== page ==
This weekend, I drove down to my favorite wildflower site by the Cowpasture River. The Virginia Bluebells (Mertensia virginica) were in full bloom, spreading a sky blue carpet along the river. The blue of the flowers reflects back my favorite sky color – as above so below.
I would have been content to amble around these flowers, taking pictures to my heart’s content and thoroughly enjoying the impossibly perfect spring day – if it wasn’t for the campsite.
Oh, this looks so idyllic. What’s wrong with people pitching a tent surrounded by thousands of lovely blue wildflowers?! But wait, they also had a generator set up with a canister of fuel right next to it – prepared for everything.
Can I ask what you need a generator for, out here by the fast-flowing river, far away from civilization, just you and wildflowers and the stars in the sky? Well, silly me, you really didn’t care that much about seeing the stars at night because you had the foresight to bring a string of electric lights strung across the entire campsite. So, that’s what the generator was for! And maybe you had a few other electricity needs; after all, you want to spend your weekend as close to the comforts of home as you can.
So let me try to understand: you wanted to get away for the weekend (there were quite a few of you judging from the four large trucks and SUVs parked near the tent site), enjoy each other’s company and sleep under the stars listening to the river and the night sounds. But if you keep that noisy generator running to see in the dark night, in addition to the bright campfire that lights up the place, it probably doesn’t matter that you can’t hear nature sounds around you. You have so much to catch up on and so many stories to tell while you are finishing the rest of your beer supply and the junk food spread out there under the picnic tent. You must have had a fun and boisterous time last night already, judging from all the trash I saw in the fire pit and elsewhere in the camp.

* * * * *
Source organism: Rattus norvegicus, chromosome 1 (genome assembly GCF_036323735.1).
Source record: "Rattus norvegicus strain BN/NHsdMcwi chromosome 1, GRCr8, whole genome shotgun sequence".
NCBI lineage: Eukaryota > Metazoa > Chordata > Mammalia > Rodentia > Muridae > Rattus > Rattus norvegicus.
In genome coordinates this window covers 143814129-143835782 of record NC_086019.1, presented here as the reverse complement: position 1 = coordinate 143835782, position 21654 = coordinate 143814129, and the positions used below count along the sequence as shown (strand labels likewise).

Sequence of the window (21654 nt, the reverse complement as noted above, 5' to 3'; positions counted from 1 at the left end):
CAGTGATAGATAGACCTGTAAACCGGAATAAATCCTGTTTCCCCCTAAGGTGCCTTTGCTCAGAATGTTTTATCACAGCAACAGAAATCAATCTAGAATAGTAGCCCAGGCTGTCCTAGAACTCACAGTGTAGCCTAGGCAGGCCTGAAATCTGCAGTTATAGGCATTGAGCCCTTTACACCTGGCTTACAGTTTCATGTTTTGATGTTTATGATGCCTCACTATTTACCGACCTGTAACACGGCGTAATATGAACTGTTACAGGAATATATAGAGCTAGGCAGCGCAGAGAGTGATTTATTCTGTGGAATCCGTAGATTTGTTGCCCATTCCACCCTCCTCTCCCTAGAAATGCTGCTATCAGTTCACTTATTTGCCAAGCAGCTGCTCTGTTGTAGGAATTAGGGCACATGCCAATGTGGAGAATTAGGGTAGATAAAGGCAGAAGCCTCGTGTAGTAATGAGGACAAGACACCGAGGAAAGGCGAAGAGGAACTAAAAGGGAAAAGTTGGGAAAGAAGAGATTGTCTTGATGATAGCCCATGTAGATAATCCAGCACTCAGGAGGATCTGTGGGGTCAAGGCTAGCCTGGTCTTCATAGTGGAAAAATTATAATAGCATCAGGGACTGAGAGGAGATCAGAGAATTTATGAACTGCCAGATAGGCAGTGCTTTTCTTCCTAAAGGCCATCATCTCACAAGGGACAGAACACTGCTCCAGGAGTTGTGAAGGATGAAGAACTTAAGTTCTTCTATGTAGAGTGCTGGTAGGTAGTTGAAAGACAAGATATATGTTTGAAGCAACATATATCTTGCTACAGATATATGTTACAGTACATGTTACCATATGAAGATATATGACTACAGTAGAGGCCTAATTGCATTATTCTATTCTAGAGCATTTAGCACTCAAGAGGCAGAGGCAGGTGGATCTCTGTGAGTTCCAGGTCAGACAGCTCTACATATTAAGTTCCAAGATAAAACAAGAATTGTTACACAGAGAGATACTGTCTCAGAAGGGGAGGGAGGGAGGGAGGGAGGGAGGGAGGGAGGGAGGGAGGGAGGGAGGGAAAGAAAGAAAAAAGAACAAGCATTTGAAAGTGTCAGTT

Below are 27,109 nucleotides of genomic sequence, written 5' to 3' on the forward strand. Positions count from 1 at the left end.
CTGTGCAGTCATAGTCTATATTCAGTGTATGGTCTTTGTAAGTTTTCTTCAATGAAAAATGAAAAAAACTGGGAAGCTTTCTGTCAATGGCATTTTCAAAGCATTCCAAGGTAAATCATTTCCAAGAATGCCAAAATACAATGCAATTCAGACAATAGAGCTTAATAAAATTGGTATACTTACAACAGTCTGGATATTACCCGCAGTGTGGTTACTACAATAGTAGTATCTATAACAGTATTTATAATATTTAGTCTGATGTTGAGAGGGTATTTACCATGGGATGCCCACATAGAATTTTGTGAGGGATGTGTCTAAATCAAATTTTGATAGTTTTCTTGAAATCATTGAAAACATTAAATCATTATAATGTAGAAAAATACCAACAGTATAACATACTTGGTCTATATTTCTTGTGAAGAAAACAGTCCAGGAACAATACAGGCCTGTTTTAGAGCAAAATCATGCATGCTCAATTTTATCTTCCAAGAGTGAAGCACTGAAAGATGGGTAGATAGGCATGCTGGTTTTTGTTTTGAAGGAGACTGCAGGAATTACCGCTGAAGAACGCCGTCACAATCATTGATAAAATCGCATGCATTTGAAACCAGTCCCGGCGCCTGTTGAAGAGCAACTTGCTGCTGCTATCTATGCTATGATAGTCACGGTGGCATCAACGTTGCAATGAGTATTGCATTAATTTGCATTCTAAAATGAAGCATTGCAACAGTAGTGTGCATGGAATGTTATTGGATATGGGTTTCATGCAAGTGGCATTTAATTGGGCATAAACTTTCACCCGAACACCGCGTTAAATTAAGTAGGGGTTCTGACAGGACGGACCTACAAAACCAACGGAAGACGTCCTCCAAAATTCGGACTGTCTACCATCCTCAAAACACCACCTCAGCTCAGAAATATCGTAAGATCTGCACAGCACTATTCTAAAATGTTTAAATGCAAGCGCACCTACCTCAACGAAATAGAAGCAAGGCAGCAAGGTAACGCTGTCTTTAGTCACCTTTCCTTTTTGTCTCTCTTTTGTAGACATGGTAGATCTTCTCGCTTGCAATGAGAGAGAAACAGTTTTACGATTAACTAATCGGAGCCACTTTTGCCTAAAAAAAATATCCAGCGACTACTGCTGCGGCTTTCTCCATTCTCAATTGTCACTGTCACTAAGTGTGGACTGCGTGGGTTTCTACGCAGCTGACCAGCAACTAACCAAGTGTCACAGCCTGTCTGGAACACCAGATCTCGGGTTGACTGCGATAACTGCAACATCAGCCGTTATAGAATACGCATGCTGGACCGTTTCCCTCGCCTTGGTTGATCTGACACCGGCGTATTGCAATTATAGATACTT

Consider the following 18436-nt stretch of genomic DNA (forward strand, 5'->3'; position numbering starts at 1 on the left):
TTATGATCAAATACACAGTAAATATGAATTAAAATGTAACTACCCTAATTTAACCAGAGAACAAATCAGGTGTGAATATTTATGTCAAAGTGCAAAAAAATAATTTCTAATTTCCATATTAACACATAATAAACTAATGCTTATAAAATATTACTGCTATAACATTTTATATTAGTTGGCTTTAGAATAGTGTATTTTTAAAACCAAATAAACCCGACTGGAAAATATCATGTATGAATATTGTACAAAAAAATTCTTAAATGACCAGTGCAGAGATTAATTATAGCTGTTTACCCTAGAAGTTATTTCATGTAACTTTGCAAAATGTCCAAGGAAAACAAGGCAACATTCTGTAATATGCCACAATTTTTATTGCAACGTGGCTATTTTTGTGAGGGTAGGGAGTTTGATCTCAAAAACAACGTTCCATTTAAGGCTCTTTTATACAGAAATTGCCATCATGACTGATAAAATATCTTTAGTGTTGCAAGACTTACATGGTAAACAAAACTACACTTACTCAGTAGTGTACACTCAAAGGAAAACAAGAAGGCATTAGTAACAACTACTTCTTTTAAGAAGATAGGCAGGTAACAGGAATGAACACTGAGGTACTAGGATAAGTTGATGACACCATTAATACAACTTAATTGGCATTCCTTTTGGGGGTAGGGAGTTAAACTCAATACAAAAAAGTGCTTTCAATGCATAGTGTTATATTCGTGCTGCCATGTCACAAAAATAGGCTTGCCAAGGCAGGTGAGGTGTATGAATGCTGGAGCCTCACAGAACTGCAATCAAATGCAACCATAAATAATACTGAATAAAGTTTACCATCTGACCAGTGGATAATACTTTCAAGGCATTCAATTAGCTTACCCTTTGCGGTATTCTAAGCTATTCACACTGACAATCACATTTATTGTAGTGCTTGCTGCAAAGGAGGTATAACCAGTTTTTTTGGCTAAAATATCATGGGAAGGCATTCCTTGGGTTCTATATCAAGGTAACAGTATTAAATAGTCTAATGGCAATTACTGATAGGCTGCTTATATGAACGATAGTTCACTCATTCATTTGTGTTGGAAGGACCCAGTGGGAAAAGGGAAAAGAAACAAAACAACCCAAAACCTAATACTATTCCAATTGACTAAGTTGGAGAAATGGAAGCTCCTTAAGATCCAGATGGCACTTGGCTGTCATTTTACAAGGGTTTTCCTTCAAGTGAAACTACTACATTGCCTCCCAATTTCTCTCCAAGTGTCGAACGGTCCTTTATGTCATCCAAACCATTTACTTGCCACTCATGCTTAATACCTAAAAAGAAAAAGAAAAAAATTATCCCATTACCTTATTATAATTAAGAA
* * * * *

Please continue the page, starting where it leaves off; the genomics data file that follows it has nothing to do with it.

Well, at least the bottles were in the fire pit and not thrown all over the place. Were you thinking about collecting these empty bottles and all your trash before you’d leave? Or did you think that there would be some kind of automatic trash pick-up paid for by your tax dollars?
You weren’t around and I only saw two guys floating in a boat on the river… I guess you were trying to catch some fish for dinner to go with those bags of chips.
I want to believe that you care about nature. I want to believe that you were responsible enough to pack up everything you brought with you, your tents, your folding chairs, your generator, your lights, and – especially – all that trash.
Because you, just like me, probably don’t want to see bottles bobbing down the river or littering the underbrush or, God forbid, that exquisite flood plain plastered with those pretty wildflowers. You, like me, probably know about the dangers of plastics getting into the river or elsewhere in our eco-system where animals might swallow it or get tangled up in it.
You, like the rest of us nature lovers, probably have a strong gut reaction when you see trash left behind that sullies such a beautiful place.
So, I am counting on you guys to do the right thing. But who knows what can happen when alcohol flows freely – those kinds of concerns aren’t exactly on the top of your list when you are trying to have some weekend fun with your buddies. And when you are hung over a bit when you leave here, it’s easy to miss a thing or two, or it’s just too much effort to pick it all up.
And you know why I am wondering about these things? There was a smaller campsite close to where you pitched your tents. The people had left already and this is what they left behind:
Did they think they were doing the next person a favor by leaving behind all that cardboard to burn? And what about the soda cans and the plastic wrap? Oh, and there was a large plastic bag with trash in it hanging from a tree branch. Tidy enough, until an animal gets into it, or the wind picks up and scatters it across the short distance into the river.
I must admit I had tears in my eyes and an angry fire in my gut when I saw this. And maybe you can understand why I was concerned about how you would leave your own campsite. So I am urging you to take it all with you, including the memories of the beauty of the woods and the aliveness you felt being here…only leave behind footprints and cold ashes.
Is that too much to ask?
This post was created in response to The Daily Post’s Weekly Photochallenge: Letters.